The man accused of killing of a Florida couple during a botched robbery shot the husband in each leg, demanding to know where the money was kept and then turned the gun on his wife when she said she couldn't remember the safe combination, according to co-defendant's testimony Tuesday.
Frederick Lee Thornton Jr., who has pleaded guilty to second-degree murder for his role in the couple's deaths, said the ringleader of the operation was Leonard Patrick Gonzalez Jr., 36, a karate instructor accused of orchestrating the 2009 home-invasion of Byrd and Melanie Billings. The couple, known in the community for adopting nine children with special needs, was shot to death as some of their children looked on in horror.
Thornton Jr., 20, said the men burst into the Billings' living room and found the couple and one of their children. Gonzalez shot Mrs. Billings in the bedroom, Thornton said, when she said she could not remember the combination.
"Mr. Billings kept saying he didn't have any money," Thornton said.
Thornton said Gonzalez told the group the safe contained $13 million in cash.
"He said it was money from money laundering for the Mexican mafia from selling heroin. He talked about a vault in the bedroom," Thornton said.
Gonzalez, 36, supplied the group with ninja-like garb: black pants, shirts, boots, gloves, goggles and ski masks, Thornton said, and gave him a shotgun and his 16-year-old friend an AK 47.
Gonzalez could face the death penalty if convicted. Thornton faces up to life in prison. He hopes to have his sentence reduced in exchange for cooperating with prosecutors.
In earlier testimony, the Billings' adult daughter talked about a frantic telephone call with a younger sibling who was unable to talk as their parents were being killed.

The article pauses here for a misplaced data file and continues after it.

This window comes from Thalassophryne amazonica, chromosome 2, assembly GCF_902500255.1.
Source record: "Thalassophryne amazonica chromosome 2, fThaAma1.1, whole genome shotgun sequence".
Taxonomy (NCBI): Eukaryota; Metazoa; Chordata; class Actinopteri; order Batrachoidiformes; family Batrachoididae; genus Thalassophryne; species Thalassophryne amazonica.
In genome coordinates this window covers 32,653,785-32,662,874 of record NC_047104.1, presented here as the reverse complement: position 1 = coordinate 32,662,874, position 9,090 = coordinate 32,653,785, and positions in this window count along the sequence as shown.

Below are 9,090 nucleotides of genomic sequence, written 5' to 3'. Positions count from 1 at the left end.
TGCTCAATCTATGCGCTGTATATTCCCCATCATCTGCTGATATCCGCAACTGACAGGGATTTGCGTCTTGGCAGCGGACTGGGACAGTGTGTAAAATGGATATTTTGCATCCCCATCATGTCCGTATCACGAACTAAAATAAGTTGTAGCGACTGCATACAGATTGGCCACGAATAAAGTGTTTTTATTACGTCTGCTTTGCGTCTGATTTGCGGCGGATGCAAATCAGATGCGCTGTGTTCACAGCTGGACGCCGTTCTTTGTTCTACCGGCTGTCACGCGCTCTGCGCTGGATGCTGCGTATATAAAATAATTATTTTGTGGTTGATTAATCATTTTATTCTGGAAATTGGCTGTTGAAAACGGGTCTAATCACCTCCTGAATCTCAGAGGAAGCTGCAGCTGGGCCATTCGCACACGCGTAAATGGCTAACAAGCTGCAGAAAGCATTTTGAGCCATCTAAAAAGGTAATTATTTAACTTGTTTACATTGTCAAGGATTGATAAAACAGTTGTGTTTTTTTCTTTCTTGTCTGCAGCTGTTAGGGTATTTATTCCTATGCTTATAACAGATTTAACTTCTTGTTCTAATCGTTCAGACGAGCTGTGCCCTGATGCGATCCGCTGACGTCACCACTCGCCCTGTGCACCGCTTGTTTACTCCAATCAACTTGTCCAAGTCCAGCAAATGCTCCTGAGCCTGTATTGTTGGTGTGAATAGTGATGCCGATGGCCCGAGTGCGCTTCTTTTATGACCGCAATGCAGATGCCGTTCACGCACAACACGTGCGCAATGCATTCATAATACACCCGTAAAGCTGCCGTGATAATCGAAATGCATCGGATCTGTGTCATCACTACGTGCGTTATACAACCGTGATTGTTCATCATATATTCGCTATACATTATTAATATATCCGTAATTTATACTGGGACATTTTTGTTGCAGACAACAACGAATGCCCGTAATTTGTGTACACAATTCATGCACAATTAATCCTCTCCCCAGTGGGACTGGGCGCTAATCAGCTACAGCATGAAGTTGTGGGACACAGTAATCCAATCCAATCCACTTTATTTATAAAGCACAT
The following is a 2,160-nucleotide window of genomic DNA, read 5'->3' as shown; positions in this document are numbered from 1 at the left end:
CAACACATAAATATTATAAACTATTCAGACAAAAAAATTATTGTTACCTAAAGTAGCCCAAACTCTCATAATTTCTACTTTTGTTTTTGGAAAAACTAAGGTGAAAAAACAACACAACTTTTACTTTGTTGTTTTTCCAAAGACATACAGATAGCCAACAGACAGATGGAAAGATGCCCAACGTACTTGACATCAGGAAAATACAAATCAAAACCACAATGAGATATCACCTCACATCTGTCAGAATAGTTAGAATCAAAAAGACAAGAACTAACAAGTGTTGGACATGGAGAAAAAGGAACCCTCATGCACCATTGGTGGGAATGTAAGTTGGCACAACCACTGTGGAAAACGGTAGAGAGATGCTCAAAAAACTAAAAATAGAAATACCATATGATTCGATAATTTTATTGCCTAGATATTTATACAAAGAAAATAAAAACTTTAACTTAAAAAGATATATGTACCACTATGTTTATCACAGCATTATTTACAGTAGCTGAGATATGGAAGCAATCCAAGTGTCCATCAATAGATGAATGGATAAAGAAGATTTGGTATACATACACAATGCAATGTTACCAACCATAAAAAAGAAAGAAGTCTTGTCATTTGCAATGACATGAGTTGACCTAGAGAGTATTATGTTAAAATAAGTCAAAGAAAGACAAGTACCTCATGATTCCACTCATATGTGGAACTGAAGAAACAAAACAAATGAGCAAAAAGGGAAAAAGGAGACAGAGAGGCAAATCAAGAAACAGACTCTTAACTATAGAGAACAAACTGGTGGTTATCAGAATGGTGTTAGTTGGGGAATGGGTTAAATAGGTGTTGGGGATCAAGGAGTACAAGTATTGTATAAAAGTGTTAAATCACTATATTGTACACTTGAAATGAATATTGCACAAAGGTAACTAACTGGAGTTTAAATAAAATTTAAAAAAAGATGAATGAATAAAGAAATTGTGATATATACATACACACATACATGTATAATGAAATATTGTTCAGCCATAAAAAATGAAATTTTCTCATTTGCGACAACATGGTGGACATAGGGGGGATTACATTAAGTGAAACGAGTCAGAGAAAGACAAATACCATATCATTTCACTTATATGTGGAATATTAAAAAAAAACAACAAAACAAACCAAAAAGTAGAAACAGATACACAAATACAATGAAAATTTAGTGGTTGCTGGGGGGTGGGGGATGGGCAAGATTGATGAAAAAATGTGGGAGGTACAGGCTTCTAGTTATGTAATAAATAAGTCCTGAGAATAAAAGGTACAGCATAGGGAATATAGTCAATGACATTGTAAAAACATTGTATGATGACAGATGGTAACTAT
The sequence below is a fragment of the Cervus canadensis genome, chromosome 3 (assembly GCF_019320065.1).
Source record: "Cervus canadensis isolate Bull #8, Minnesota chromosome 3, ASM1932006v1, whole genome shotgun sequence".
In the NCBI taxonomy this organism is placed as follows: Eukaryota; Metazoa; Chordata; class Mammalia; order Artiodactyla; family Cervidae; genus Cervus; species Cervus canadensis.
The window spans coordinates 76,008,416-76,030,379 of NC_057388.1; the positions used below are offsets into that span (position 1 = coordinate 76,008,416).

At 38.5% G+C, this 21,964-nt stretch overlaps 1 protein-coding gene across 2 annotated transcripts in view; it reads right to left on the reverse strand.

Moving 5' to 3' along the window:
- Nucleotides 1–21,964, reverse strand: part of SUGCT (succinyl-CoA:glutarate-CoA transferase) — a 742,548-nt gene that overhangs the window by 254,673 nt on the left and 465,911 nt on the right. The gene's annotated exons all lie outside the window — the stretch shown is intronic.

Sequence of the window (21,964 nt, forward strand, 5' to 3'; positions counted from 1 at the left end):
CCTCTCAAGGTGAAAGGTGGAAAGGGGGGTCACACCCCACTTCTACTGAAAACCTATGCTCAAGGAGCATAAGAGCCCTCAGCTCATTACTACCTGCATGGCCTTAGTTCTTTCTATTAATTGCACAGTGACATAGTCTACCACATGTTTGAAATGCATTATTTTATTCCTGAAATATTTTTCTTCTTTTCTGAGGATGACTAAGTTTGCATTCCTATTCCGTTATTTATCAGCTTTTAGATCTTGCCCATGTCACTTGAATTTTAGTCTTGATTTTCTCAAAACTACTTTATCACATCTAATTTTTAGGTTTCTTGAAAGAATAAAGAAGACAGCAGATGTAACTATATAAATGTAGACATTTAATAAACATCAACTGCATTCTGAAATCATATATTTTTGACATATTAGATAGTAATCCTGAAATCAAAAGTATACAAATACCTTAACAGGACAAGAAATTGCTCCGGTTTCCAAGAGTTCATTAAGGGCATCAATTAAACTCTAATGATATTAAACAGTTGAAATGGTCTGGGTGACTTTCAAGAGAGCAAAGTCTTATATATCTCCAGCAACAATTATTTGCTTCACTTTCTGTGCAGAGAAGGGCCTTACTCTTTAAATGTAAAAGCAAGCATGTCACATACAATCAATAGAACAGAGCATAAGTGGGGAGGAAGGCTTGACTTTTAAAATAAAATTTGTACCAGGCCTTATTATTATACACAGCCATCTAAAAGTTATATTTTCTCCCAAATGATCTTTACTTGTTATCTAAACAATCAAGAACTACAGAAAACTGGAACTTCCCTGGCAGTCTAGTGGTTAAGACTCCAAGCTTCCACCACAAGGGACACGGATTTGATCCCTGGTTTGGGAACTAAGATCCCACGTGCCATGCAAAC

Ashley Markham said the young boy with an unspecified disability could only scream. She told him to hand the phone to a sibling, who ran to a nurse's home on the property.
"I had a missed call from my mom, I called back and Jake answered the phone. He wasn't saying anything, he was just screaming. I was asking if he could just let me talk to mom and dad," Markham said.
Nurse Ashley Spencer sobbed as she told jurors about how the young girl knocked on her door and begged her to come to the home.
Spencer entered through a side door and discovered a trail of blood and bullet holes that led to the couple's bedroom. There she found Byrd Billings face down. Melanie Billings was in a second pool of blood.
A sheriff's deputy who was among the first to arrive at the sprawling rural home said officers went through each room and found the children, bringing them to the foot of the main staircase as they worked to secure the crime scene.
Markham and her husband are now raising the children, who were between 4 and 11 when their parents were killed.
Gonzalez's defense attorney told jurors that he was the victim of investigators' rush to arrest someone.
"This is going to be called a rush to judgment and arrest but thankfully not rush to judgment and a guilty verdict, that is why we are having a trial," attorney John Jay Gontarek said.
A safe that was taken from the family's home contained nothing of value, but a second safe that wasn't stolen had $164,000 in cash, court records show.